If you’re an avid reader of YA, chances are you’ve read a book with a queer protagonist. Take Simon vs the Homo Sapiens Agenda for example, or The Gentleman’s Guide to Vice & Virtue. While there’s still an overwhelming amount of YA books published with allocishet main characters, we’ve definitely come a long way in terms of representation in the past five years.
But when thinking about books with queer characters, most of the time I’ve found that people are likely to recommend novels with gay, lesbian, or bisexual protagonists – not ones who are of different identities from what people perceive as ‘more common’. I want to read more books about aromantic characters, or people who are nonbinary, or those who are pansexual. I just want more representation in general – and I do believe we’re getting closer to that.
But today, I’m going to share my top five recommendations for YA novels featuring asexual characters! While not all of these books feature asexual protagonists, all the characters I mention play a major role in the novel and are explicitly on the asexual spectrum.
Of course, our Book of the Month has incredible aromantic / asexual representation! I fell in love with Felicity the first time I was introduced to her in The Gentleman’s Guide to Vice & Virtue, and I got to know her even more in this one — and that was an absolute treat! Not only is she one badass feminist queen, she’s also unafraid of being herself completely and not letting anyone tell her how she should live her life. If we were all a little bit more like Felicity Montague, the world would be a much better place.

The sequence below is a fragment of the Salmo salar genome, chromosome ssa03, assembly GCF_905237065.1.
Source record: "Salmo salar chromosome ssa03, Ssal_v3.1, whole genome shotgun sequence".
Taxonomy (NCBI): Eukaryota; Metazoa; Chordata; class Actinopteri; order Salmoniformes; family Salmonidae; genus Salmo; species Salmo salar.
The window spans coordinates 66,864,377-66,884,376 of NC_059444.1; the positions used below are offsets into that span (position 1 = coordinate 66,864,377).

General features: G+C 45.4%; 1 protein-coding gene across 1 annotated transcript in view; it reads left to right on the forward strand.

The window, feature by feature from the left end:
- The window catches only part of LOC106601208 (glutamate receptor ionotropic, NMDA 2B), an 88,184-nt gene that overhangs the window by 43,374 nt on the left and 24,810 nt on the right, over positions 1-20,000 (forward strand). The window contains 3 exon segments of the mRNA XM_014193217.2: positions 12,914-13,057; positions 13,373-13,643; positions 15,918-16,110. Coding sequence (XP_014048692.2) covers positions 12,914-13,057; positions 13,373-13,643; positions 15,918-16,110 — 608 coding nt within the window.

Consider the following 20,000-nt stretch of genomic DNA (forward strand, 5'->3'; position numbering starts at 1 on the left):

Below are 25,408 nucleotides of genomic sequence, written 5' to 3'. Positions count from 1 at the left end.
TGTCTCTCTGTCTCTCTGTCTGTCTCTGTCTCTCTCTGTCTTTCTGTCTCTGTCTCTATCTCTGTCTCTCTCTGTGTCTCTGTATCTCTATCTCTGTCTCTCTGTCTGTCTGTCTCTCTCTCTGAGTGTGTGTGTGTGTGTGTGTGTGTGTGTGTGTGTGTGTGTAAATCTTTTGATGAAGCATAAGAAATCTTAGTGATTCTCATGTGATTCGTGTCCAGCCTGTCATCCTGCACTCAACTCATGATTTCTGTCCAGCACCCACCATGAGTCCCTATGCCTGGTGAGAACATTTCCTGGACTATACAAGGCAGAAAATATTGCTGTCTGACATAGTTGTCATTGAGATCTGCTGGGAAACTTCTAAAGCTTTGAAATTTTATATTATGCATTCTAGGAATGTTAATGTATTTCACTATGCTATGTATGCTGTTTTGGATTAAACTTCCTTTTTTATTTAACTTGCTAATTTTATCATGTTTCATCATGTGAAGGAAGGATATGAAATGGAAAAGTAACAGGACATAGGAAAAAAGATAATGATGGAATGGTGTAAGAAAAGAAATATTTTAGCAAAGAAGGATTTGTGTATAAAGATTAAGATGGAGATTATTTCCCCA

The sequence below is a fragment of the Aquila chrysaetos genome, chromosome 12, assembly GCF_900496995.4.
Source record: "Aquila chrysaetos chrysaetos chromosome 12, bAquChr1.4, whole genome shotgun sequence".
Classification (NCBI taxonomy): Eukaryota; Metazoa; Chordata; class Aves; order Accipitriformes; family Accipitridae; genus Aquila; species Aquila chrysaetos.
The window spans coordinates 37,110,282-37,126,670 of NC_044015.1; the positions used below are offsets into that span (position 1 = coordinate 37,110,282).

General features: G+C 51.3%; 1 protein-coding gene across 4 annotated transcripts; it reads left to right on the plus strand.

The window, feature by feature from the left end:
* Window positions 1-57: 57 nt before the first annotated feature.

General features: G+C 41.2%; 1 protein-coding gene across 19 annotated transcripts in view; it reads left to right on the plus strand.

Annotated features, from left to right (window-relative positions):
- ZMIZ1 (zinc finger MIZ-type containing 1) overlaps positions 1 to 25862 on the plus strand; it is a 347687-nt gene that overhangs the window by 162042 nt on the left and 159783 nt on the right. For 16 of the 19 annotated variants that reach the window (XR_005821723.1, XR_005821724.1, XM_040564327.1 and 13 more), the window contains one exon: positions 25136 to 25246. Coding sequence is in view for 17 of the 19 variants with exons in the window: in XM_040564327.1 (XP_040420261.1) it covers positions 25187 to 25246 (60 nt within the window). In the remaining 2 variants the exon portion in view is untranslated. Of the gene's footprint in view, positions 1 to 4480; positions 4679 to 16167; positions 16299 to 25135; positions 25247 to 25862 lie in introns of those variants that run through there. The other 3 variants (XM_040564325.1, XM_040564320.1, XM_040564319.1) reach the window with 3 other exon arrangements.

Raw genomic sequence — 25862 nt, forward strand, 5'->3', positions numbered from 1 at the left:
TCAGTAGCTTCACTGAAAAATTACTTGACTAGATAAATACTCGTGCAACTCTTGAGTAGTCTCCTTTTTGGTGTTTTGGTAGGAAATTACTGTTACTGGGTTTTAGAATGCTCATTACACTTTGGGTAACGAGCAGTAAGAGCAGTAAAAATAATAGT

This is the first book I’ve seen the entirety of my sexuality in, and as much as I love reading about bisexual and asexual characters, I’ve never related to someone so much as when I read about the protagonist of Let’s Talk About Love, who is biromantic asexual. I haven’t read that many YA books that are set in college either, so that was another one of my favourite aspects about this all-round phenomenal novel. I just loved how candidly it talked about what it means to be biromantic asexual — oh, and the romance was incredibly swoon-worthy.
Tash Hearts Tolstoy was the first book I ever read with an asexual protagonist, and it will always have such a special place in my heart because of that. It was the first time that I recognised my feelings so clearly in another character, and I can remember the precise moment I was like, Hang on, maybe I’m asexual. But Tash Hearts Tolstoy isn’t just a book about sexuality. It’s about YouTubers and fame and friendship, and it’s just so pure! Please read it, you won’t regret it.
Although the protagonist in Radio Silence is bisexual, one of the side characters comes out as being on the ace spectrum—and he’s in fact one of the very few demisexual characters I’ve read about! Radio Silence is another book that I see so much of myself in, not just in the characters’ sexualities, but in the overall themes of the anxieties surrounding going to university, the fear that can come with choosing to follow your passions, and standing up against abusive parental figures. Radio Silence is just me in a book.
I picked up Every Heart a Doorway primarily because of the asexual representation I’d been told it contained, and I certainly wasn’t disappointed. Every Heart a Doorway was such a whimsical, quick read, and I adored every second of reading it! It’s what I’ve been craving after reading Narnia as a kid, and while nothing will ever truely recapture the sense of awe and amazement as I felt when reading one of my favourite books as a kid for the first time, it sure came close. Like every great book should include, Every Heart a Doorway has such a diverse cast of characters and I loved getting to know them all.